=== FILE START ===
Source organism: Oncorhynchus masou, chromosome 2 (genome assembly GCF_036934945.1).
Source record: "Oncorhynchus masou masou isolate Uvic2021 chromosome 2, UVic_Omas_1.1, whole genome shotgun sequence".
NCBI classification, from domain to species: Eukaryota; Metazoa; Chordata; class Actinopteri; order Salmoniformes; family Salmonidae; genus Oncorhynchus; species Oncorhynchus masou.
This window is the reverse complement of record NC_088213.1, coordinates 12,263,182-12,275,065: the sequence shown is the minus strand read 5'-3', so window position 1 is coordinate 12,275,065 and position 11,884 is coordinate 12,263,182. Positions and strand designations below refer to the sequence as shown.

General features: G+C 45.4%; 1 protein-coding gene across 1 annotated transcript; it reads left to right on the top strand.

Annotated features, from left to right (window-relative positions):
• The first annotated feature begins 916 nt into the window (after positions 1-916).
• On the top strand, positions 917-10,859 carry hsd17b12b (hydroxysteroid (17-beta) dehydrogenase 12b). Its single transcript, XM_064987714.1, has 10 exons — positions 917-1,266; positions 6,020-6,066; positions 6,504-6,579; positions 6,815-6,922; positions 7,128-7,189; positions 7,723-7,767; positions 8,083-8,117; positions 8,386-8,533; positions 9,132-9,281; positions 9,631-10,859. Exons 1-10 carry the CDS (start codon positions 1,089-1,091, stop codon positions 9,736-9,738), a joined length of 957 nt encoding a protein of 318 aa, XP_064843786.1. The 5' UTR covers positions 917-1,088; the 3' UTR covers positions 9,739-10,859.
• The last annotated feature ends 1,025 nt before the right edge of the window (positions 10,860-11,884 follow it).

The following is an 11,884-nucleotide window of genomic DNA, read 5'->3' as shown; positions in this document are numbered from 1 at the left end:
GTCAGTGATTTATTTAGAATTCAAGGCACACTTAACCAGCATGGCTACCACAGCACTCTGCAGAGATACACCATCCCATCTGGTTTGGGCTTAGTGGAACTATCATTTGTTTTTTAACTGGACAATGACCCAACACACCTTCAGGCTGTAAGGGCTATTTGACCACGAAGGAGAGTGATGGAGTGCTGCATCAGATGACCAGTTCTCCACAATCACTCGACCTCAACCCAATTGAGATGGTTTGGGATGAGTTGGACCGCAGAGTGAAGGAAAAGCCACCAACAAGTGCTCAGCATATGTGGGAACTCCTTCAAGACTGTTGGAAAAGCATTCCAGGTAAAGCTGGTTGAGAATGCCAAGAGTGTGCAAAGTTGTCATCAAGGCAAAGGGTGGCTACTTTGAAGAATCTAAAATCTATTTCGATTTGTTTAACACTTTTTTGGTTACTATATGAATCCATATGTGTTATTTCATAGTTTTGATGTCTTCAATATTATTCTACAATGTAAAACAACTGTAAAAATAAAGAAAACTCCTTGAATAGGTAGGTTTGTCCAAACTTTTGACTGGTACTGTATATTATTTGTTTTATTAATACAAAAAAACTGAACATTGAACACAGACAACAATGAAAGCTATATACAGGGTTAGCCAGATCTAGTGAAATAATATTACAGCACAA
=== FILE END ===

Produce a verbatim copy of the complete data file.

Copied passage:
Source organism: Oncorhynchus masou, chromosome 2 (genome assembly GCF_036934945.1).
Source record: "Oncorhynchus masou masou isolate Uvic2021 chromosome 2, UVic_Omas_1.1, whole genome shotgun sequence".
NCBI classification, from domain to species: Eukaryota; Metazoa; Chordata; class Actinopteri; order Salmoniformes; family Salmonidae; genus Oncorhynchus; species Oncorhynchus masou.
This window is the reverse complement of record NC_088213.1, coordinates 12,263,182-12,275,065: the sequence shown is the minus strand read 5'-3', so window position 1 is coordinate 12,275,065 and position 11,884 is coordinate 12,263,182. Positions and strand designations below refer to the sequence as shown.

General features: G+C 45.4%; 1 protein-coding gene across 1 annotated transcript; it reads left to right on the top strand.

Annotated features, from left to right (window-relative positions):
• The first annotated feature begins 916 nt into the window (after positions 1-916).
• On the top strand, positions 917-10,859 carry hsd17b12b (hydroxysteroid (17-beta) dehydrogenase 12b). Its single transcript, XM_064987714.1, has 10 exons — positions 917-1,266; positions 6,020-6,066; positions 6,504-6,579; positions 6,815-6,922; positions 7,128-7,189; positions 7,723-7,767; positions 8,083-8,117; positions 8,386-8,533; positions 9,132-9,281; positions 9,631-10,859. Exons 1-10 carry the CDS (start codon positions 1,089-1,091, stop codon positions 9,736-9,738), a joined length of 957 nt encoding a protein of 318 aa, XP_064843786.1. The 5' UTR covers positions 917-1,088; the 3' UTR covers positions 9,739-10,859.
• The last annotated feature ends 1,025 nt before the right edge of the window (positions 10,860-11,884 follow it).

The following is an 11,884-nucleotide window of genomic DNA, read 5'->3' as shown; positions in this document are numbered from 1 at the left end:
GTCAGTGATTTATTTAGAATTCAAGGCACACTTAACCAGCATGGCTACCACAGCACTCTGCAGAGATACACCATCCCATCTGGTTTGGGCTTAGTGGAACTATCATTTGTTTTTTAACTGGACAATGACCCAACACACCTTCAGGCTGTAAGGGCTATTTGACCACGAAGGAGAGTGATGGAGTGCTGCATCAGATGACCAGTTCTCCACAATCACTCGACCTCAACCCAATTGAGATGGTTTGGGATGAGTTGGACCGCAGAGTGAAGGAAAAGCCACCAACAAGTGCTCAGCATATGTGGGAACTCCTTCAAGACTGTTGGAAAAGCATTCCAGGTAAAGCTGGTTGAGAATGCCAAGAGTGTGCAAAGTTGTCATCAAGGCAAAGGGTGGCTACTTTGAAGAATCTAAAATCTATTTCGATTTGTTTAACACTTTTTTGGTTACTATATGAATCCATATGTGTTATTTCATAGTTTTGATGTCTTCAATATTATTCTACAATGTAAAACAACTGTAAAAATAAAGAAAACTCCTTGAATAGGTAGGTTTGTCCAAACTTTTGACTGGTACTGTATATTATTTGTTTTATTAATACAAAAAAACTGAACATTGAACACAGACAACAATGAAAGCTATATACAGGGTTAGCCAGATCTAGTGAAATAATATTACAGCACAA